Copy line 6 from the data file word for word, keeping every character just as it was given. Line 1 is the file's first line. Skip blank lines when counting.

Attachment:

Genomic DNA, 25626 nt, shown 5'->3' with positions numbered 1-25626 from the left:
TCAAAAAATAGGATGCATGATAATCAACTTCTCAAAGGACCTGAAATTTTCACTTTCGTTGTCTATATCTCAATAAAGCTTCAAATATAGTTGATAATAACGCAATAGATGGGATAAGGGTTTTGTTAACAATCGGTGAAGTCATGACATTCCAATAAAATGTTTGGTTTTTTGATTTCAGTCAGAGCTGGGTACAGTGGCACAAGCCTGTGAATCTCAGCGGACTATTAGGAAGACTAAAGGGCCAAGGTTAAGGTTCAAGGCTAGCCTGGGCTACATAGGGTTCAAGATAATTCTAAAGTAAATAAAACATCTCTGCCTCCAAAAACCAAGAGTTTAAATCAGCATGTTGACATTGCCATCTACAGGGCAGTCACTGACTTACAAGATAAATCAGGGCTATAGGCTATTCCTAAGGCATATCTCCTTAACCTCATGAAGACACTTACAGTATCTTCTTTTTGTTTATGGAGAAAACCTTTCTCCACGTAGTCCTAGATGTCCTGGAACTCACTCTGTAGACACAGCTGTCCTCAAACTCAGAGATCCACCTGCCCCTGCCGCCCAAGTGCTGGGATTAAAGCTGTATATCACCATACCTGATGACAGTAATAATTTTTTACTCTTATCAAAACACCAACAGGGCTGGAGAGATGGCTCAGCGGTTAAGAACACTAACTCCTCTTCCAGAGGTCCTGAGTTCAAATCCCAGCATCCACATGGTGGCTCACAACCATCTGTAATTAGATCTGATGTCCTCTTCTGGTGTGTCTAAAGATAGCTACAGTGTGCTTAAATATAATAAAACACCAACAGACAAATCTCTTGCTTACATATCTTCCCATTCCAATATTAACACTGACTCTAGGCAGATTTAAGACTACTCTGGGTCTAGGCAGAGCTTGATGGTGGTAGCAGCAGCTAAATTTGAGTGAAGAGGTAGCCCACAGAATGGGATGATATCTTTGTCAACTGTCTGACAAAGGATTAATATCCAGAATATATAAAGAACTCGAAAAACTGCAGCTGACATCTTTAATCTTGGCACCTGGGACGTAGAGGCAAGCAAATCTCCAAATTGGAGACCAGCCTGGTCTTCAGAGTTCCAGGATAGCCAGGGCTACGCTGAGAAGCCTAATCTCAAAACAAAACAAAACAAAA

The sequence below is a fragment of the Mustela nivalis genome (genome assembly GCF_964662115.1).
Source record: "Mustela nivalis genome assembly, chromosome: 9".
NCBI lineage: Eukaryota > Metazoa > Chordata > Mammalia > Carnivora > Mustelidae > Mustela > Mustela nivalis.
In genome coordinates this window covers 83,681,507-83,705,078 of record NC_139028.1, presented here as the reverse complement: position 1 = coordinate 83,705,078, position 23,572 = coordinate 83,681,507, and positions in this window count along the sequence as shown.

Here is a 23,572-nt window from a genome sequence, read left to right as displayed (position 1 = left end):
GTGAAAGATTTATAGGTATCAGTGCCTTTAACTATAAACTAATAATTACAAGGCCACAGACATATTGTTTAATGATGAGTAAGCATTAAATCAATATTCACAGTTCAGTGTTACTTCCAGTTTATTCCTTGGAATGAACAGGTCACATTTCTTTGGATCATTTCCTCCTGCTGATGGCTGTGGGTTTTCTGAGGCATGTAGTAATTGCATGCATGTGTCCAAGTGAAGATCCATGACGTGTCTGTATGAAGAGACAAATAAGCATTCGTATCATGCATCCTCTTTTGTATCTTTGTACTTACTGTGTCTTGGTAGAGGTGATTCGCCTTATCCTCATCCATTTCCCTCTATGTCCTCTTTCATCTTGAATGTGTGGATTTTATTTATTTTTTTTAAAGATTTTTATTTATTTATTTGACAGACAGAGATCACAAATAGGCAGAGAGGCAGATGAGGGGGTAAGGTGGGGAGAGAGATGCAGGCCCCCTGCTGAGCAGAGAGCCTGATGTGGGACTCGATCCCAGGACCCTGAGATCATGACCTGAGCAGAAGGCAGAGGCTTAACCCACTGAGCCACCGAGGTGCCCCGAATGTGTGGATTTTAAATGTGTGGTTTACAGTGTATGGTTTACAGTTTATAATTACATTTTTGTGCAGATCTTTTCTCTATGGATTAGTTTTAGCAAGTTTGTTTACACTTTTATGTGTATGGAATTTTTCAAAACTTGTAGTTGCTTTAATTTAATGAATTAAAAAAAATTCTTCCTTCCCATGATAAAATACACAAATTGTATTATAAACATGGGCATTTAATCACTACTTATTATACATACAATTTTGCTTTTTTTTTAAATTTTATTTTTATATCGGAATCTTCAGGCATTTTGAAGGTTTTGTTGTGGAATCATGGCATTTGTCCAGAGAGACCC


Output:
In genome coordinates this window covers 83,681,507-83,705,078 of record NC_139028.1, presented here as the reverse complement: position 1 = coordinate 83,705,078, position 23,572 = coordinate 83,681,507, and positions in this window count along the sequence as shown.